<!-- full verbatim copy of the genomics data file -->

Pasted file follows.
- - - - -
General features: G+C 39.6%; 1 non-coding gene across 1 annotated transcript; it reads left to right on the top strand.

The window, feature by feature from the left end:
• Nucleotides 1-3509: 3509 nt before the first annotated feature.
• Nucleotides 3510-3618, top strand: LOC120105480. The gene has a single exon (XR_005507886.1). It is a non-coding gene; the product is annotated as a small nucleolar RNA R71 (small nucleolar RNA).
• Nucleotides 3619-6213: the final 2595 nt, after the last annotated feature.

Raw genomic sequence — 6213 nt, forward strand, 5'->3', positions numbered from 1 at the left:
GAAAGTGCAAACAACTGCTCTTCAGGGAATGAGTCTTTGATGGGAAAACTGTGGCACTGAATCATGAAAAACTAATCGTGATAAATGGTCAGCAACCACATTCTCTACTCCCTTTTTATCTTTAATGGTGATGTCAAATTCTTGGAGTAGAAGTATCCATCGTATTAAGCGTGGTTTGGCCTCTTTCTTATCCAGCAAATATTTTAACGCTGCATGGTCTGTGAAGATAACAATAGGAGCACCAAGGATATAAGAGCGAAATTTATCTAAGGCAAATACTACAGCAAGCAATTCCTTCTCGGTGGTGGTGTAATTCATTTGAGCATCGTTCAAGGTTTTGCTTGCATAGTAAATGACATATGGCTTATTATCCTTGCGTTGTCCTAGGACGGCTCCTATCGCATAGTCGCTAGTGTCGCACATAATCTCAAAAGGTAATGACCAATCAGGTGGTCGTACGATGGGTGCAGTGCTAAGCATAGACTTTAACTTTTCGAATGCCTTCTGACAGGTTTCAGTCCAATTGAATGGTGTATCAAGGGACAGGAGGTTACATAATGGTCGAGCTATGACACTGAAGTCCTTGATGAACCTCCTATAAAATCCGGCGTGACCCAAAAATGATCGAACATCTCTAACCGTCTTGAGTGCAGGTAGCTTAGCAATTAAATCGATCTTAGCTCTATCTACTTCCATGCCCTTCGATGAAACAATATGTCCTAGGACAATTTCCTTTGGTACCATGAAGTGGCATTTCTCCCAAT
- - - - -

General features: G+C 39.6%; 1 non-coding gene across 1 annotated transcript; it reads left to right on the top strand.

The window, feature by feature from the left end:
• Nucleotides 1-3509: 3509 nt before the first annotated feature.
• Nucleotides 3510-3618, top strand: LOC120105480. The gene has a single exon (XR_005507886.1). It is a non-coding gene; the product is annotated as a small nucleolar RNA R71 (small nucleolar RNA).
• Nucleotides 3619-6213: the final 2595 nt, after the last annotated feature.

Raw genomic sequence — 6213 nt, forward strand, 5'->3', positions numbered from 1 at the left:
GAAAGTGCAAACAACTGCTCTTCAGGGAATGAGTCTTTGATGGGAAAACTGTGGCACTGAATCATGAAAAACTAATCGTGATAAATGGTCAGCAACCACATTCTCTACTCCCTTTTTATCTTTAATGGTGATGTCAAATTCTTGGAGTAGAAGTATCCATCGTATTAAGCGTGGTTTGGCCTCTTTCTTATCCAGCAAATATTTTAACGCTGCATGGTCTGTGAAGATAACAATAGGAGCACCAAGGATATAAGAGCGAAATTTATCTAAGGCAAATACTACAGCAAGCAATTCCTTCTCGGTGGTGGTGTAATTCATTTGAGCATCGTTCAAGGTTTTGCTTGCATAGTAAATGACATATGGCTTATTATCCTTGCGTTGTCCTAGGACGGCTCCTATCGCATAGTCGCTAGTGTCGCACATAATCTCAAAAGGTAATGACCAATCAGGTGGTCGTACGATGGGTGCAGTGCTAAGCATAGACTTTAACTTTTCGAATGCCTTCTGACAGGTTTCAGTCCAATTGAATGGTGTATCAAGGGACAGGAGGTTACATAATGGTCGAGCTATGACACTGAAGTCCTTGATGAACCTCCTATAAAATCCGGCGTGACCCAAAAATGATCGAACATCTCTAACCGTCTTGAGTGCAGGTAGCTTAGCAATTAAATCGATCTTAGCTCTATCTACTTCCATGCCCTTCGATGAAACAATATGTCCTAGGACAATTTCCTTTGGTACCATGAAGTGGCATTTCTCCCAAT